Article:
Postgraduate Course: Robot Learning and Sensorimotor Control (INFR11091)
|School||School of Informatics
||College||College of Science and Engineering
|Credit level (Normal year taken)||SCQF Level 11 (Postgraduate)
||Availability||Available to all students
|Summary||This course is designed as a follow up to the introductory course on Robotics: Science and Systems and will gear students towards advanced topics in robot control and planning from a machine learning perspective.
Control of complex, compliant, multi degree of freedom (DOF) sensorimotor systems like humanoid robots or autonomous vehicles have been pushing the limits of traditional planning and control methods.
This course aims at introducing a machine learning approach to the challenges and will take the students through various aspects involved in motor planning, control, estimation, prediction and learning with an emphasis on the computational perspective. We will learn about statistical machine learning tools and methodologies particularly geared towards problems of real-time, online learning for robot control.
Issues and possible approaches for learning in high dimensions, planning under uncertainty and redundancy, sensorimotor transformations and stochastic optimal control will be discussed. This will be put in context through exposure to topics in human motor control, experimental paradigms and the use of computational methods in understanding biological sensorimotor mechanisms.
The syllabus has will cover Machine Learning concepts relevant for Robotics, Adaptive and Learning Control, Planning and basics of Human Sensorimotor Control.
Machine Learning Tools for Robotics
- Regression in High Dimensions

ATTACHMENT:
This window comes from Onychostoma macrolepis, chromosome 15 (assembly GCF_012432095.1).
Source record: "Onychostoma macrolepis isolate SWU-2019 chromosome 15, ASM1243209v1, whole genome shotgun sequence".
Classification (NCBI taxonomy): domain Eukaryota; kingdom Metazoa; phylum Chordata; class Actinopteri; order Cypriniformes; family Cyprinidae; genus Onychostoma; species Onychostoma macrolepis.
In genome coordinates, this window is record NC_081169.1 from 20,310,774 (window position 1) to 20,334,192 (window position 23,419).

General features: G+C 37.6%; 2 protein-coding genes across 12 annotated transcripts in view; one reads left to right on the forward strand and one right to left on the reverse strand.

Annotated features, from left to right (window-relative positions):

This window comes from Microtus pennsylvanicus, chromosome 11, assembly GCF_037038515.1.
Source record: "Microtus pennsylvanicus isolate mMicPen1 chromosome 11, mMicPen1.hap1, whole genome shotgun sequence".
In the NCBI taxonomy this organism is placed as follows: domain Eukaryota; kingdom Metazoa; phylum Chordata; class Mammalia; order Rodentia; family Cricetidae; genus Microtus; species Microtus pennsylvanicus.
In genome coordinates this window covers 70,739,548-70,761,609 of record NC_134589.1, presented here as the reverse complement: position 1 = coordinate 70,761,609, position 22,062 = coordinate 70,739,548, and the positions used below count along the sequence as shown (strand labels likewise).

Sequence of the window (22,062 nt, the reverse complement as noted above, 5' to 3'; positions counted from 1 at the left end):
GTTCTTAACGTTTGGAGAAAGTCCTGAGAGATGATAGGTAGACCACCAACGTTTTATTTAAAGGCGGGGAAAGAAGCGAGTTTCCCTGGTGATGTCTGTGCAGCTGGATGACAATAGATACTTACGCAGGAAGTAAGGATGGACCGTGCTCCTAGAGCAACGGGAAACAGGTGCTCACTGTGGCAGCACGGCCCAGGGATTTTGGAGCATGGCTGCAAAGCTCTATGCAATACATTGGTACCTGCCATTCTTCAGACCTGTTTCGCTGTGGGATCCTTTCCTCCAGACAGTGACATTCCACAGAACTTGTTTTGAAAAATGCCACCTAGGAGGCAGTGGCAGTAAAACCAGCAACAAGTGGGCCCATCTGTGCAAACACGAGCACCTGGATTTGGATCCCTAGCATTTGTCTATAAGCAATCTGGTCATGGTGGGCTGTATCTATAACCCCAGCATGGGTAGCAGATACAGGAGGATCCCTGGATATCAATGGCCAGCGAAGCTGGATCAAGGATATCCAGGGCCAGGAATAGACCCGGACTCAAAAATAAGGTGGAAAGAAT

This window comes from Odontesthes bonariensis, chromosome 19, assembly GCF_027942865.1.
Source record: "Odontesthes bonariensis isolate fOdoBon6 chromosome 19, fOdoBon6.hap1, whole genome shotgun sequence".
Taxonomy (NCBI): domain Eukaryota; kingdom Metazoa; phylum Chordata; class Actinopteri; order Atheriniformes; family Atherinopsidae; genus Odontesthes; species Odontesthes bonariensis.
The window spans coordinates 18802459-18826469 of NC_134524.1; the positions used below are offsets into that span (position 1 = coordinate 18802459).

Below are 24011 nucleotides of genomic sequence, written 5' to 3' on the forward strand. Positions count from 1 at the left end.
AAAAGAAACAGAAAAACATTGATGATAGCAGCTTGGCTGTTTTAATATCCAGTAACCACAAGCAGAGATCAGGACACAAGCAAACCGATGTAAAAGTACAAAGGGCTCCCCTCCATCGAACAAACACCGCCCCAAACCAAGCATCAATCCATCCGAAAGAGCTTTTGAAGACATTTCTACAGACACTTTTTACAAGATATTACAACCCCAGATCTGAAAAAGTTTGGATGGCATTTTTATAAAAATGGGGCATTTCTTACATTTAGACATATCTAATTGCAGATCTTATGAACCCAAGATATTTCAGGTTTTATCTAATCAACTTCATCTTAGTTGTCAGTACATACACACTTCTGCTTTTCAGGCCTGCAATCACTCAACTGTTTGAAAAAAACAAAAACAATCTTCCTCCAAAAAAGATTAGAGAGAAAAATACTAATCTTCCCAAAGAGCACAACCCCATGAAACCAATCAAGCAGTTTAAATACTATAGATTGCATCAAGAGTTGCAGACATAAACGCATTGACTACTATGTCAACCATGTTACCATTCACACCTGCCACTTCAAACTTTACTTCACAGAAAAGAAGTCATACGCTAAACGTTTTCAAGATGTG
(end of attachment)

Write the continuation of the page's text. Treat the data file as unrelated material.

- Dimensionality Reduction
- Online, incremental learning
- Multiple Model Learning
Adaptive Learning and Control
- Rhythmic vs Point to Point Movements
- Dynamical Systems and DMPs
Planning and Optimization
- Stochastic Optimal Control (2)
- Bayesian Inference Planning
- RL, Apprenticeship Learning and Inverse Optimal Control
Understanding Human Sensorimotor Control
- Force Field and Adaptation
- Optimal control theory for Explaining Sensorimotor Behaviour
- Cue Integration and Sensorimotor Adaptation
Entry Requirements (not applicable to Visiting Students)
||Other requirements|| This course is open to all Informatics students including those on joint degrees. For external students where this course is not listed in your DPT, please seek special permission from the course organiser (lecturer).
Some prior exposure to robotics basics (such as Robotics: Science and Systems) and/or machine learning basics is recommended. A mathematical background is assumed. Programming will be required in an environment such as MATLAB.
Information for Visiting Students
|High Demand Course?
Course Delivery Information
|Academic year 2016/17, Available to all students (SV1)
|Learning and Teaching activities (Further Info)
Lecture Hours 18,
Summative Assessment Hours 2,
Programme Level Learning and Teaching Hours 2,
Directed Learning and Independent Learning Hours
|Assessment (Further Info)
|Additional Information (Assessment)
||You should expect to spend approximately 24 hours on the coursework for this course.
If delivered in semester 1, this course will have an option for semester 1 only visiting undergraduate students, providing assessment prior to the end of the calendar year.
||Hours & Minutes
|Main Exam Diet S2 (April/May)||2:00|
On completion of this course, the student will be able to:
- Demonstrate knowledge of key areas of robot dynamics control and kinematic planning.
- Analyze and evaluate conceptual and empirical problems in adaptive control and robot learning.
- Analyze and implement a subset of established learning algorithms in dynamics learning and stochastic optimal control.
- Demonstrate understanding of issues related to optimality in human motor control; develop ability to frame human motor control problems in an optimization framework.
|Howie Choset, Kevin M Lynch, Seth Hutchinson and George Kantor, Principles of Robot Motion: Theory, Algorithms, and Implementations|
Mark W. Spong, Seth Hutchinson and M. Vidyasagar, Robot Modeling and Control
Sebastian Thrun, Wolfram Burgard and Dieter Fox, Probabilistic Robotics
Sciliano, Khatib (ed.) Springer Handbook of Robotics
|Course organiser||Prof Sethu Vijayakumar
Tel: (0131 6)51 3444
|Course secretary||Ms Katey Lee
Tel: (0131 6)50 2701
© Copyright 2016 The University of Edinburgh - 3 February 2017 4:26 am